While the Tokyo Olympics are just around the corner this summer, the Cedar Valley has its own local Olympian. Joe Soy has competed in the Special Olympics since he was 8 years old. According to a press release, Soy has had the opportunity to compete in many events offered. His favorites are snow skiing, basketball, track and field and bowling. But none of this would be possible for Soy and others without the support one local and statewide organization.

The Fraternity Order of the Eagles (Aerie #4074), 2125 W. Lone Tree Rd in Cedar Falls, invites the public to help support this event that has been so special to many local individuals. The Iowa State Eagles carry out fundraising at various levels throughout the year. But here, at a local level, Cedar Falls Eagles members raise money for their community. This year, the Iowa State Eagles have chosen to support Special Olympics of Iowa.

You can do your part to help support this great cause, by joining the Eagles for State Charity Night at the Cedar Falls Eagles on Friday, May 7th starting at 5:00pm. Activities include a silent auction from 5:00pm-7:00 PM along with 50/50 raffle drawings held throughout the night. Plus, Special Olympics merchandise will be for sale. You can also enjoy a meal with the proceeds going directly to the Special Olympics.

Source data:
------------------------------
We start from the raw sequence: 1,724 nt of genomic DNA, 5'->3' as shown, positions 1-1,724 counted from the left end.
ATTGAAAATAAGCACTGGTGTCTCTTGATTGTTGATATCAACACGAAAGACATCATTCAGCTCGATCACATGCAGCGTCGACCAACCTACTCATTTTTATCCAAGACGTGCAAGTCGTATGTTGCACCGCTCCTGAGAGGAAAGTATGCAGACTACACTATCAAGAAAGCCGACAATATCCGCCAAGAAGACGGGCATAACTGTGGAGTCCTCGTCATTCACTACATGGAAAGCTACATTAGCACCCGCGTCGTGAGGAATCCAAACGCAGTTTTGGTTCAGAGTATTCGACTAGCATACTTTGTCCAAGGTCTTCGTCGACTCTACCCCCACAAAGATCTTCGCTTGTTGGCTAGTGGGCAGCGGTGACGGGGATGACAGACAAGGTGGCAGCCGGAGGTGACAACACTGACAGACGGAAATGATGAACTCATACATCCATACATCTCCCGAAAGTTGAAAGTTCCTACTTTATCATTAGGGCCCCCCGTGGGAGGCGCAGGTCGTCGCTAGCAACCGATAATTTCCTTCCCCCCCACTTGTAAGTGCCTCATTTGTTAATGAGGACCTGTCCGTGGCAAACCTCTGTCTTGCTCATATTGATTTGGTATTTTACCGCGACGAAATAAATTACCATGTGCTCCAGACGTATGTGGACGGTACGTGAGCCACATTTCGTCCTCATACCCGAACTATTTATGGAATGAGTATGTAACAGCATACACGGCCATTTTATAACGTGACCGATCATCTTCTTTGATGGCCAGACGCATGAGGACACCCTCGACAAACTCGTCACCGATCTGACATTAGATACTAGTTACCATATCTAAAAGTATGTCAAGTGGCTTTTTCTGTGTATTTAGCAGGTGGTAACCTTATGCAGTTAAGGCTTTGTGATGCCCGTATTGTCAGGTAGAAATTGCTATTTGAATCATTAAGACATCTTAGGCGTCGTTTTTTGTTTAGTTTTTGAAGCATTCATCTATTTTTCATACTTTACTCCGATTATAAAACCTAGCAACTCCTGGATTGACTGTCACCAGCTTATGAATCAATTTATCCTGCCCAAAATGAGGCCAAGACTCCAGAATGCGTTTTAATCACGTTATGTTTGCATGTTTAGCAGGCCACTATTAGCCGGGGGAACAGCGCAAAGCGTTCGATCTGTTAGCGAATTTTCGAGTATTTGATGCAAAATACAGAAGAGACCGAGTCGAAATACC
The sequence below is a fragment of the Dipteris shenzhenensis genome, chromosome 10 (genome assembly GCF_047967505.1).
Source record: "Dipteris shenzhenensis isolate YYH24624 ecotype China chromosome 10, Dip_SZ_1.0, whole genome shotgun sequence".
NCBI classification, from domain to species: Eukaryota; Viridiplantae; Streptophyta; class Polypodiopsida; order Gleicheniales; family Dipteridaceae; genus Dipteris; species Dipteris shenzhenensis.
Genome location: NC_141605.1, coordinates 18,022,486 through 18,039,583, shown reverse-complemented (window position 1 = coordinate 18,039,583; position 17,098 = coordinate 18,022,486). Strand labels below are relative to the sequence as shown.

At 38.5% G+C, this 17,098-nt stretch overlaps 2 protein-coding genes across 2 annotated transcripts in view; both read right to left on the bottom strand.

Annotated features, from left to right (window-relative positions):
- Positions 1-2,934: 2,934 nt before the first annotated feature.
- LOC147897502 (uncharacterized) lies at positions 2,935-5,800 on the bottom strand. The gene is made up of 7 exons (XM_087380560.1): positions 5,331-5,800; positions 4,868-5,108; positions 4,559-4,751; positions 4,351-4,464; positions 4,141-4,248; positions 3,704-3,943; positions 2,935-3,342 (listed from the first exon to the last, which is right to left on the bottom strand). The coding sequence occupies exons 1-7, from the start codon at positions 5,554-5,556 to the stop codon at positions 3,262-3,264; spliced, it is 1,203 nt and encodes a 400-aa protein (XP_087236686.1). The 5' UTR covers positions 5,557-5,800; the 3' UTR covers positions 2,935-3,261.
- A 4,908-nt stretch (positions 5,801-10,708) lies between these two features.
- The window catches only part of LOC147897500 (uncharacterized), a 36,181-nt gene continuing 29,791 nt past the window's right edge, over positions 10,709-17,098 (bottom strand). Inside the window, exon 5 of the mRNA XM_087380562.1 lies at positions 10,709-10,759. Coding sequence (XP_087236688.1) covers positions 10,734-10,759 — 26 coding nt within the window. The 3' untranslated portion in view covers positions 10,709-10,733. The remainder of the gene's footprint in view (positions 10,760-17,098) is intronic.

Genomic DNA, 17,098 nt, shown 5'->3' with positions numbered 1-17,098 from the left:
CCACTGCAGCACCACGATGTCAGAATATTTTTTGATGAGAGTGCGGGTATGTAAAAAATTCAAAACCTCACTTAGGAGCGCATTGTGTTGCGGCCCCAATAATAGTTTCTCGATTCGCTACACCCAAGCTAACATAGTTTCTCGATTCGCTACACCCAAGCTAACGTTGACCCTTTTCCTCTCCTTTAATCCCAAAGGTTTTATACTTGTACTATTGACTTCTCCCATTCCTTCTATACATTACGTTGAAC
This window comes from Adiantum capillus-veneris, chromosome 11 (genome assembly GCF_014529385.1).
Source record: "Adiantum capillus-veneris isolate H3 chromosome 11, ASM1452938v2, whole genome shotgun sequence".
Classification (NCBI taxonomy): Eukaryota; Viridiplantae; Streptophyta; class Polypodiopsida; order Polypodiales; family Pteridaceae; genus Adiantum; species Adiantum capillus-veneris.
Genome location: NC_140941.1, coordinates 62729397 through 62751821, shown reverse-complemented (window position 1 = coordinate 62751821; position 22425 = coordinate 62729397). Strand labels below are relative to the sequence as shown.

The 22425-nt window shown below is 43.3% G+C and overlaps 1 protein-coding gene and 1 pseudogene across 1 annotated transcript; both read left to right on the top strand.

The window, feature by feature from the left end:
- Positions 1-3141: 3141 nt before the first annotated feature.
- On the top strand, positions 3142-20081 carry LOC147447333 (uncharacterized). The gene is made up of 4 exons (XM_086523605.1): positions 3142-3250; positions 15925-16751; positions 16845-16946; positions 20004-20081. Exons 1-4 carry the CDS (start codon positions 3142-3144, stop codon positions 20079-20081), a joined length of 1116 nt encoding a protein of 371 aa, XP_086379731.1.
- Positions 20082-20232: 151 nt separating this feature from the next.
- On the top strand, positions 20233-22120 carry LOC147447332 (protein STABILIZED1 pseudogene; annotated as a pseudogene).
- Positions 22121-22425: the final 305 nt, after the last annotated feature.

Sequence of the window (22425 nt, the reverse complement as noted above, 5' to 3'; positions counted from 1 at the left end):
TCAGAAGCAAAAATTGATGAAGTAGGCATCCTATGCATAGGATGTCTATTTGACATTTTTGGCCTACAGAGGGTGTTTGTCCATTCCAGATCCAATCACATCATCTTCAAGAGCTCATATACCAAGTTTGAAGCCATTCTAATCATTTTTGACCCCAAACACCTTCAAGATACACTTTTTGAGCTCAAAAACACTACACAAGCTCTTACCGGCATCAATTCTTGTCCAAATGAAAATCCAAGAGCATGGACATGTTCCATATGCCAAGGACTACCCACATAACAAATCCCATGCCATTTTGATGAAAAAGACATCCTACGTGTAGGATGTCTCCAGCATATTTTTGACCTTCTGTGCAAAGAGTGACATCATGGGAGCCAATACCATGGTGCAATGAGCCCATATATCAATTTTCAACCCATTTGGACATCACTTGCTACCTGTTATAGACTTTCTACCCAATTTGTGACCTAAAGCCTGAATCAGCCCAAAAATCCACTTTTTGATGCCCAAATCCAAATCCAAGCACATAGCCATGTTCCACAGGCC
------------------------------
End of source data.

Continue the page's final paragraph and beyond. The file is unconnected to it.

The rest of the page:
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Other activities include a raffle of Special Olympic items and Special Olympics of Iowa socks will be auctioned off to the highest bidder. Make a night of it by coming out and supporting a great cause and help someone's dreams come true.

CELEBRATE SPRING: Iowa Springtime Tradition-Tulip Time Festival-Pella May 6, 7 & 8, 2021

Scroll down for more information and a list of some of this year's highlights and click here for a 2021 Tulip Time schedule and list of attractions, along with some photos from last spring in Pella.

OPINION - This Cedar Valley Eyesore Needs To Be Demolished

In its heyday, the Rath Packing Company employed 8,500 people. It's still thought of fondly by many as what helped put Waterloo "on the map" and giving many area families a good income to raise their families. When rumors of bankruptcy started in 1979, the company became employee-owned in 1980. Despite many attempts to save it and massive amounts of money invested (from employees and loans from the city of Waterloo) all of those efforts ultimately failed, leading to its demise and liquidation in 1985.